Mixing up focus groups: the power of heterogeneous sessions
A 'golden rule' for organising focus groups - ensure a nice spread of homogeneous participants; a similar age, mix of gender and in the case of medical devices research, either all patients with the same condition or all HCPs of a certain speciality and seniority. However, as with many methodologies, one size does not fit all and there may be times where having participants with similar criteria doesn't provide the breadth options and diverse insights that can adequately or appropriately help shape the future of a product or service. In this article CMR's Research Director, Alper Hulusi, discusses the opportunities for mixing up the participants of a focus group and the benefits that can be gained.
There’s no denying that homogeneous focus groups work, and work well. As a moderator, you have a room of six or seven participants who are almost primed to discuss a specific issue from a specific perspective. Obviously, skilful moderation is still a prerequisite, to ensure participants are facilitated and enabled to express their views and suggestions. Where patients are concerned, being in a room full of other people with a similar medical condition or device experience provides a safe arena in which to share common views and bounce ideas off one another. Added to this, client RFPs often request this level of homogeneity in how their focus groups are composed. Also, when the task in hand is to validate marketing materials, having a group that consists of purchasers or nurses only is important, to ensure we understand how and whether messages resonate and appeal with target audiences.
So why change?
From as far back as its origins, the focus, remit and very purpose of qualitative research has been to expose and understand ‘real world’ experiences. So, what exactly do we mean by real world? Real world is sometimes unpredictable, happy and sad, sometimes placid and tranquil and at other times fraught with tension and conflict; it’s fundamentally diverse! Diverse? Why then, are focus groups mostly organised to include a uniform and homogeneous group of participants, that is far from diverse?
Let’s consider a person with Type 1 diabetes, for a moment. Life with diabetes requires a person to engage with a plethora of healthcare professionals; GPs, Endocrinologists, Diabetes Nurses, Nutritionists and Podiatrists to name but a few. Why then do we rarely bring these people together as one to discuss diabetes devices, services and provisions in a market research setting? Wouldn’t that provide a rich, true and insightful understanding of the real world where diabetes is concerned?
Does a heterogeneous focus group work?
Well, in short, yes! Like most qualitative research methodologies, they have their time and place. Past examples of heterogeneous focus groups that we’ve moderated here at CMR include OR Managers/ Biomedical Engineers sessions, Surgeons/ICU Nurses, Surgeons/Hospital Purchasers and in a previous life I once moderated a group of Police Officers, social workers and young people?! Having moderated such sessions, their value, uniqueness and power are undeniable. Bear in mind that elite moderation is a must-have for all focus groups but especially for heterogeneous groups; strong moderation that can facilitate and manage contrasting and at times strongly conflicting perspectives and personalities, while maintaining the session’s open and inviting ambience, for all participants to feel able to talk openly and honestly.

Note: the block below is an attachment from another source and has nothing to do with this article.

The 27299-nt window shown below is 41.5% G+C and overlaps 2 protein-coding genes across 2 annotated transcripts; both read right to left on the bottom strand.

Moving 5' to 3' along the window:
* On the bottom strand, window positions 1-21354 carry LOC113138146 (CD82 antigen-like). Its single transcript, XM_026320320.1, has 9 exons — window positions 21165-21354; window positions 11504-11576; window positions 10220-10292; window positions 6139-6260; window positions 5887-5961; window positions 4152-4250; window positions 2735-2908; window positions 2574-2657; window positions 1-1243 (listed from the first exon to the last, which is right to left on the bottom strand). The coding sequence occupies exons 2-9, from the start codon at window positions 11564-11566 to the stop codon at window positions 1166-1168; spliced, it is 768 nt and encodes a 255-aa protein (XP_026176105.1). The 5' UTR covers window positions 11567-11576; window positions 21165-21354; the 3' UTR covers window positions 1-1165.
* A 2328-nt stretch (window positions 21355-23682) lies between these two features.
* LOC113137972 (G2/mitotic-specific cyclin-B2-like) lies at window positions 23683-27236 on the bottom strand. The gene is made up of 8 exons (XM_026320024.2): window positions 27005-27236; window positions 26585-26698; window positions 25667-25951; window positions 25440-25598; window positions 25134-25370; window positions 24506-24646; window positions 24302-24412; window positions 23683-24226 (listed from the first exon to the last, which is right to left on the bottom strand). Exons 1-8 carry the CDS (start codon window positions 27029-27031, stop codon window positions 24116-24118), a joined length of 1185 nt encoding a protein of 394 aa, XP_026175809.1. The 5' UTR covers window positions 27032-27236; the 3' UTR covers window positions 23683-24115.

So, what are the benefits?
Dynamic discussion fuelled by fundamentally contrasting perspectives; bringing patients and HCPs together exposes both parties to perspectives which they don’t often get the opportunity to critically engage with. Furthermore, sessions reveal the dynamics and rules that characterise patient/HCP engagement which, when moderated well, generate uniquely illuminating insights. One example of this was seen when we moderated mixed Surgeon/Purchaser focus groups; seeing how Surgeons justified the clinical need to use our client’s new medical device in surgery, while also hearing the Purchasers take on why they would or wouldn’t set aside a budget for the new product. We also got to see and hear first-hand how both parties rationalised and presented their stance and vied for influence, which our client’s marketing and sales managers found phenomenally useful!
Mutual learning and appreciation; exposure to contrasting opinions and needs, allows participants to suggest tangible and beneficial device or service suggestions and improvements. This has proven especially useful when researching connected devices; understanding how and who data should be shared with and how it will be used, while factoring in privacy and confidentiality needs.
The message here is that, we shouldn’t always default to homogeneous sessions. Let’s think for a moment when we’re discussing research requirements and consider whether it’s appropriate to mix it up a little, to experience the power of heterogeneous focus groups!